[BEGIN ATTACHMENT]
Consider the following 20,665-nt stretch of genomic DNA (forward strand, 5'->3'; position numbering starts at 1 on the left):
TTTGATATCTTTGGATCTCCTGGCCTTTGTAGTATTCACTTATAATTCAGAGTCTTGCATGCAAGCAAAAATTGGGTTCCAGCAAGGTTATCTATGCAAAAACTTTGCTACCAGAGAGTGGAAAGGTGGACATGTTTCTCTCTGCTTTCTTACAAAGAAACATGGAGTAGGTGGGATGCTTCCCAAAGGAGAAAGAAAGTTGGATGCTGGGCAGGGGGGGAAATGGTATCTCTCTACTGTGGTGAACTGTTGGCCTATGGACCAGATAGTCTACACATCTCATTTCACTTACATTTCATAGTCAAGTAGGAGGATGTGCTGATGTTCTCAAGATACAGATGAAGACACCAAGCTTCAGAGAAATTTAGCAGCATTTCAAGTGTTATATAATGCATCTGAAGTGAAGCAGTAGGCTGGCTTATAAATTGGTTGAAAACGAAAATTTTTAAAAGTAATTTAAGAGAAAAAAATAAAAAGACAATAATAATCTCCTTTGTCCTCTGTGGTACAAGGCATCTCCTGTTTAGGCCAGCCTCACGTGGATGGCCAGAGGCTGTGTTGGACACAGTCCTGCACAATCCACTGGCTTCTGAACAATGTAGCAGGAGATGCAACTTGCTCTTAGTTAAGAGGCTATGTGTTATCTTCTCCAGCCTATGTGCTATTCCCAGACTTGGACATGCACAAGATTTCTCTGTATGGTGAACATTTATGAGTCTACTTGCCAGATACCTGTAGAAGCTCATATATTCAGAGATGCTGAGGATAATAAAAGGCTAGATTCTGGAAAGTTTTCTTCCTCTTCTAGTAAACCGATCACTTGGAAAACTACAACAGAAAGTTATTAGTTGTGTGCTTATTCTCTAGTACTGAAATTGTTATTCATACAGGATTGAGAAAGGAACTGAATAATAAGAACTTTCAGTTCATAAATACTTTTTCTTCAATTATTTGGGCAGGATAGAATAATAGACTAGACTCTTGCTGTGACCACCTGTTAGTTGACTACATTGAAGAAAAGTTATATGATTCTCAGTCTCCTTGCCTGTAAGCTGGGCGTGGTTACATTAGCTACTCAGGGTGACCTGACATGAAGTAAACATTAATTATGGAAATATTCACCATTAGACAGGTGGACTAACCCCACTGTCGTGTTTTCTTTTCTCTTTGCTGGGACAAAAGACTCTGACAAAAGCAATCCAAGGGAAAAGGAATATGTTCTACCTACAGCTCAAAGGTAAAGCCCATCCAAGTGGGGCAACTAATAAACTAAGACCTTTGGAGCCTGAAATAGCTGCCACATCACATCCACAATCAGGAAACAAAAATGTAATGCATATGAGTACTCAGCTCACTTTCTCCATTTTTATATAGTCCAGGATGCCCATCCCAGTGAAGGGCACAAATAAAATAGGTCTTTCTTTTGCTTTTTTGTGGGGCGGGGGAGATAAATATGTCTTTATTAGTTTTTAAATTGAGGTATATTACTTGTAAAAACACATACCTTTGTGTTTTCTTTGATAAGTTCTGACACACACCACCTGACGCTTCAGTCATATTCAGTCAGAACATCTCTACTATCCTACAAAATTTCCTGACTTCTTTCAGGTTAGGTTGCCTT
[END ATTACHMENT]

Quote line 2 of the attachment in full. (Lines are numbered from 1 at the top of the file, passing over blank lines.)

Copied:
TTTGATATCTTTGGATCTCCTGGCCTTTGTAGTATTCACTTATAATTCAGAGTCTTGCATGCAAGCAAAAATTGGGTTCCAGCAAGGTTATCTATGCAAAAACTTTGCTACCAGAGAGTGGAAAGGTGGACATGTTTCTCTCTGCTTTCTTACAAAGAAACATGGAGTAGGTGGGATGCTTCCCAAAGGAGAAAGAAAGTTGGATGCTGGGCAGGGGGGGAAATGGTATCTCTCTACTGTGGTGAACTGTTGGCCTATGGACCAGATAGTCTACACATCTCATTTCACTTACATTTCATAGTCAAGTAGGAGGATGTGCTGATGTTCTCAAGATACAGATGAAGACACCAAGCTTCAGAGAAATTTAGCAGCATTTCAAGTGTTATATAATGCATCTGAAGTGAAGCAGTAGGCTGGCTTATAAATTGGTTGAAAACGAAAATTTTTAAAAGTAATTTAAGAGAAAAAAATAAAAAGACAATAATAATCTCCTTTGTCCTCTGTGGTACAAGGCATCTCCTGTTTAGGCCAGCCTCACGTGGATGGCCAGAGGCTGTGTTGGACACAGTCCTGCACAATCCACTGGCTTCTGAACAATGTAGCAGGAGATGCAACTTGCTCTTAGTTAAGAGGCTATGTGTTATCTTCTCCAGCCTATGTGCTATTCCCAGACTTGGACATGCACAAGATTTCTCTGTATGGTGAACATTTATGAGTCTACTTGCCAGATACCTGTAGAAGCTCATATATTCAGAGATGCTGAGGATAATAAAAGGCTAGATTCTGGAAAGTTTTCTTCCTCTTCTAGTAAACCGATCACTTGGAAAACTACAACAGAAAGTTATTAGTTGTGTGCTTATTCTCTAGTACTGAAATTGTTATTCATACAGGATTGAGAAAGGAACTGAATAATAAGAACTTTCAGTTCATAAATACTTTTTCTTCAATTATTTGGGCAGGATAGAATAATAGACTAGACTCTTGCTGTGACCACCTGTTAGTTGACTACATTGAAGAAAAGTTATATGATTCTCAGTCTCCTTGCCTGTAAGCTGGGCGTGGTTACATTAGCTACTCAGGGTGACCTGACATGAAGTAAACATTAATTATGGAAATATTCACCATTAGACAGGTGGACTAACCCCACTGTCGTGTTTTCTTTTCTCTTTGCTGGGACAAAAGACTCTGACAAAAGCAATCCAAGGGAAAAGGAATATGTTCTACCTACAGCTCAAAGGTAAAGCCCATCCAAGTGGGGCAACTAATAAACTAAGACCTTTGGAGCCTGAAATAGCTGCCACATCACATCCACAATCAGGAAACAAAAATGTAATGCATATGAGTACTCAGCTCACTTTCTCCATTTTTATATAGTCCAGGATGCCCATCCCAGTGAAGGGCACAAATAAAATAGGTCTTTCTTTTGCTTTTTTGTGGGGCGGGGGAGATAAATATGTCTTTATTAGTTTTTAAATTGAGGTATATTACTTGTAAAAACACATACCTTTGTGTTTTCTTTGATAAGTTCTGACACACACCACCTGACGCTTCAGTCATATTCAGTCAGAACATCTCTACTATCCTACAAAATTTCCTGACTTCTTTCAGGTTAGGTTGCCTT